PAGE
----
The ability to run Linux apps on Chromebooks is going to be available on the Stable and Beta channels with Chrome OS version 69, but this doesn’t spell the end of development for Project Crostini. A recent commit confirms the timetable update for both Beta and Stable channels. The release has been pushed back from version 68 to 69, which is expected to land mid-September (for Stable). Until then, Linux apps will only be available for Chromebooks on the Developer or Canary channels.
While this brings the long-anticipated Linux app functionality to the big leagues, expect feature updates and streamlining for months post-69.
What to expect on release
The stable launch on release 69 will bring a whole host of bugfixes and functional improvements, but the three biggest changes for the Crostini experience on Chrome (in our opinion) are:
Files app and Linux integration – A key piece of functionality that will make the Linux experience on Chrome OS seamless. Along with simply making it easier to manage files, improvements in Files app integration will mean smoother workflows for those that use the Linux environment heavily. For example, you’ll be able to load an app you’ve written in Android Studio easily into your local Android environment on your Chromebook.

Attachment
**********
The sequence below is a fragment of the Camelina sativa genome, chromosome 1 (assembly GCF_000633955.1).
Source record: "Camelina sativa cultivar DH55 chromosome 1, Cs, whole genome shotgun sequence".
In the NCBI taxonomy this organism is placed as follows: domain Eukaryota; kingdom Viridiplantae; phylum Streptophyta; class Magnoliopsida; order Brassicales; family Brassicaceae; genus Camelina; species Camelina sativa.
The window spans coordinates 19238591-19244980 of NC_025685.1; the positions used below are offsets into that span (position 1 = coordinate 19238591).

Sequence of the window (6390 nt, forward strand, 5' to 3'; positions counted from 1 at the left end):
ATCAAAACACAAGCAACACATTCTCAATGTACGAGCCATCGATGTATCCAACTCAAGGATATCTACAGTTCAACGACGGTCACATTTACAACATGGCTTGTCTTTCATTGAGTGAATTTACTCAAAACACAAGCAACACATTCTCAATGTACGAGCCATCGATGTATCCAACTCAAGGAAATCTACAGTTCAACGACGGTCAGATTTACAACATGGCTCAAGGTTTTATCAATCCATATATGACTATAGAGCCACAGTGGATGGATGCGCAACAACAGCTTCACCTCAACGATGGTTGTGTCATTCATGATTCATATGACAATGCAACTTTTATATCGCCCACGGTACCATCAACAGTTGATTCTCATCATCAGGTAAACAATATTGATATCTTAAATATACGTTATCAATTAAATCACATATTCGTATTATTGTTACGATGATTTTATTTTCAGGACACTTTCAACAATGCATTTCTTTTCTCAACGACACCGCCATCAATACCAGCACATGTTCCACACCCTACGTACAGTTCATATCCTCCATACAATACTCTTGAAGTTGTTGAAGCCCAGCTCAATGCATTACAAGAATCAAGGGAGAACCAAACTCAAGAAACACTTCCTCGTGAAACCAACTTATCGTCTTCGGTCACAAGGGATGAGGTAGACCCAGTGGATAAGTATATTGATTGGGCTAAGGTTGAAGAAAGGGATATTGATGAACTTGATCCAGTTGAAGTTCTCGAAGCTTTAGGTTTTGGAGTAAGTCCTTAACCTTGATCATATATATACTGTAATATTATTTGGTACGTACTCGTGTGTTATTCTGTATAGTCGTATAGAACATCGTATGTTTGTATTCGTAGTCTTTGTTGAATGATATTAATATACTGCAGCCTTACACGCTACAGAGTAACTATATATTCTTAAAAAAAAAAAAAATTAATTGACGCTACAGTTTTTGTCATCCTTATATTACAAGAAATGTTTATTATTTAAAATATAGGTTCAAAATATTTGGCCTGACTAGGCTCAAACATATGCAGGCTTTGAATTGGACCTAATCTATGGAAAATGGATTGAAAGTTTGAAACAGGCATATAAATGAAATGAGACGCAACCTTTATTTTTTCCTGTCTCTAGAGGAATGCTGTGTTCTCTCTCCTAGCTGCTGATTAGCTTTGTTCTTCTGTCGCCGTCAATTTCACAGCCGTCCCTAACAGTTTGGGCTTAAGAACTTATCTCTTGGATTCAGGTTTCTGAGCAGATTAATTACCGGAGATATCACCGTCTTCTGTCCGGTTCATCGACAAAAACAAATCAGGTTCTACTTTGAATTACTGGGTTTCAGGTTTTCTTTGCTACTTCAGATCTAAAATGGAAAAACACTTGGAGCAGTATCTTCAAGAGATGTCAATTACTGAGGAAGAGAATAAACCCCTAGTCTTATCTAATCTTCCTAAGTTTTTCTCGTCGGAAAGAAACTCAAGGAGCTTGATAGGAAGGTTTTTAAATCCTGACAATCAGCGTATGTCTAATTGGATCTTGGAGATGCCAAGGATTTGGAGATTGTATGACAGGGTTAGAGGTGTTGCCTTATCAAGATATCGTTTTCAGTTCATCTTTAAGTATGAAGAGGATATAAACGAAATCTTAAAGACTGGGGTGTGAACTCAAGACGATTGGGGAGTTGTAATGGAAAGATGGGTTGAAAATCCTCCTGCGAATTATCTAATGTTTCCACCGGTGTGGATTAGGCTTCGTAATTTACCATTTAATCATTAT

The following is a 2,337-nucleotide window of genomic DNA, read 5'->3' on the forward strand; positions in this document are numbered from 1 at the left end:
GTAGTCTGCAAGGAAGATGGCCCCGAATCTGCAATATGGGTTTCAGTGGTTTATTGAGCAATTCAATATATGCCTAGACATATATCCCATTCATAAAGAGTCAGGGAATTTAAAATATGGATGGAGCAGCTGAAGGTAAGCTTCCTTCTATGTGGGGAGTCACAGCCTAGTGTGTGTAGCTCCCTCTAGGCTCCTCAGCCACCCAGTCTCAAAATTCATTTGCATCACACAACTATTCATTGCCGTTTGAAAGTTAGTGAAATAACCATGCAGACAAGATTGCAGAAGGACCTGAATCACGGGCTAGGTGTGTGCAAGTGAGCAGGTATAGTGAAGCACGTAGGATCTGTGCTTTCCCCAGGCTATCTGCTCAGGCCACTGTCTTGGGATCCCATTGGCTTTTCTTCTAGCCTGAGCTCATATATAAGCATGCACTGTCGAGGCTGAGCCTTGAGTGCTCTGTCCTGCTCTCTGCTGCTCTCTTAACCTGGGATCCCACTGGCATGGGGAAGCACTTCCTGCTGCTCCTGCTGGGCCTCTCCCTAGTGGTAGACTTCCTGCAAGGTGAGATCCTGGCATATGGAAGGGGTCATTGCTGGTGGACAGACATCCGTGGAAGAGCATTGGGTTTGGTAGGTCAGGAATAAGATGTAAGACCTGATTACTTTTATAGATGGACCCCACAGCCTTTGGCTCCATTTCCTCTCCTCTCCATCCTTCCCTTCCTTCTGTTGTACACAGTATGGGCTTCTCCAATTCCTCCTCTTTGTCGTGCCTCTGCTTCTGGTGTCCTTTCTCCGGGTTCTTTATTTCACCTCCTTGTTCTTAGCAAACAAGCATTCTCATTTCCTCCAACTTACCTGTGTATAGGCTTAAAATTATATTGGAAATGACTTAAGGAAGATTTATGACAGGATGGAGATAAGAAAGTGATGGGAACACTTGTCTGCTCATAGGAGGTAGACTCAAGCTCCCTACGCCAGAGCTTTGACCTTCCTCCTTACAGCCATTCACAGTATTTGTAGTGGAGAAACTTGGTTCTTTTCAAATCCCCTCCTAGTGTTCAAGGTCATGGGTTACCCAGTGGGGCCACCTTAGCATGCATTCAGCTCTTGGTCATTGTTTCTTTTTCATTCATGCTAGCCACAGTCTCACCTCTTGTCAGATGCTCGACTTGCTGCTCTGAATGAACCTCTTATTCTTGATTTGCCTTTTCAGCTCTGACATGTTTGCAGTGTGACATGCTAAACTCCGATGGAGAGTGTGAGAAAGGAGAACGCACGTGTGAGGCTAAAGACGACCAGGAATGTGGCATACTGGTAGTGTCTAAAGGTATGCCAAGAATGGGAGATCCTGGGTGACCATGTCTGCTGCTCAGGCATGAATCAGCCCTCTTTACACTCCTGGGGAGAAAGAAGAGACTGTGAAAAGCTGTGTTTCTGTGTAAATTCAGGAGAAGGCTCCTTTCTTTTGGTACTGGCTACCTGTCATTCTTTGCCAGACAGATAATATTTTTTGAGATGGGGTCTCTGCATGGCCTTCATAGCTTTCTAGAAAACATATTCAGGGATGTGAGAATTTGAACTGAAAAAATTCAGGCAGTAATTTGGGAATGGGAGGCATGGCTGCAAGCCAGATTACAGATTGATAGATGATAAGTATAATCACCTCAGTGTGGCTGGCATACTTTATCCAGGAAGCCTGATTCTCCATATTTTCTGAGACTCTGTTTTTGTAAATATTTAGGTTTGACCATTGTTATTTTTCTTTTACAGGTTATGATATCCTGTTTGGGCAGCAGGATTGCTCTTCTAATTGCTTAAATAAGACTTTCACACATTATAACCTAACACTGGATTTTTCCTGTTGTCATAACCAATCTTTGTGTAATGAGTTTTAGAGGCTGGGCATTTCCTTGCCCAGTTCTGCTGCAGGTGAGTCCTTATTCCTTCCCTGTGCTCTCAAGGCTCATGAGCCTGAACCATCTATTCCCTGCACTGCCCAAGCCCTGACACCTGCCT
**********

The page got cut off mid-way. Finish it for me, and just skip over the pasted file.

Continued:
USB access – Want to connect USB peripherals to your Linux container? Perhaps you prefer ADB within the Linux environment rather than enabling it through Developer Mode. The Chrome OS developers are working on implementing USB access, which you can track by starring this issue in the Chromium bugtracker.
Audio and sound support – Linux app users are currently deprived of this sensory experience. No release could be called Stable without this key piece of functionality. The issue is targeted for resolution with release 69 but you can track the developers’ progress.
What to wait for
There are dozens of bugs in the Chromium bugtracker for the Crostini project ranging from small to large. We’ve picked three highly anticipated features that we don’t expect will be ready in time for Stable.
GPU acceleration – Hardware acceleration for graphics and GPU workloads will be useful for a range of applications like gaming, software development, and video playback. This is a complex issue that will probably be slow-going for the multitude of architectures and Kernel versions that Chrome OS has in its device family. You can keep track of this particular issue on the bugtracker.
Cloud sync and backup – It makes sense for a development environment to support automated snapshots and backups of the VMs you have. Imagine an enterprise environment where you could sign in to any Chrome device and pull your VM from a Google Drive. The Chrome developers are aware of this potential but no bug has been created yet to track.
Support for FUSE filesystems – The developers have recognized the benefits of native FUSE support, but no movement has been made just yet. Supporting FUSE would allow users to mount and manipulate remote and local filesystems in a user-friendly way and would be a massive boon to the developer community. Bugtracker here.
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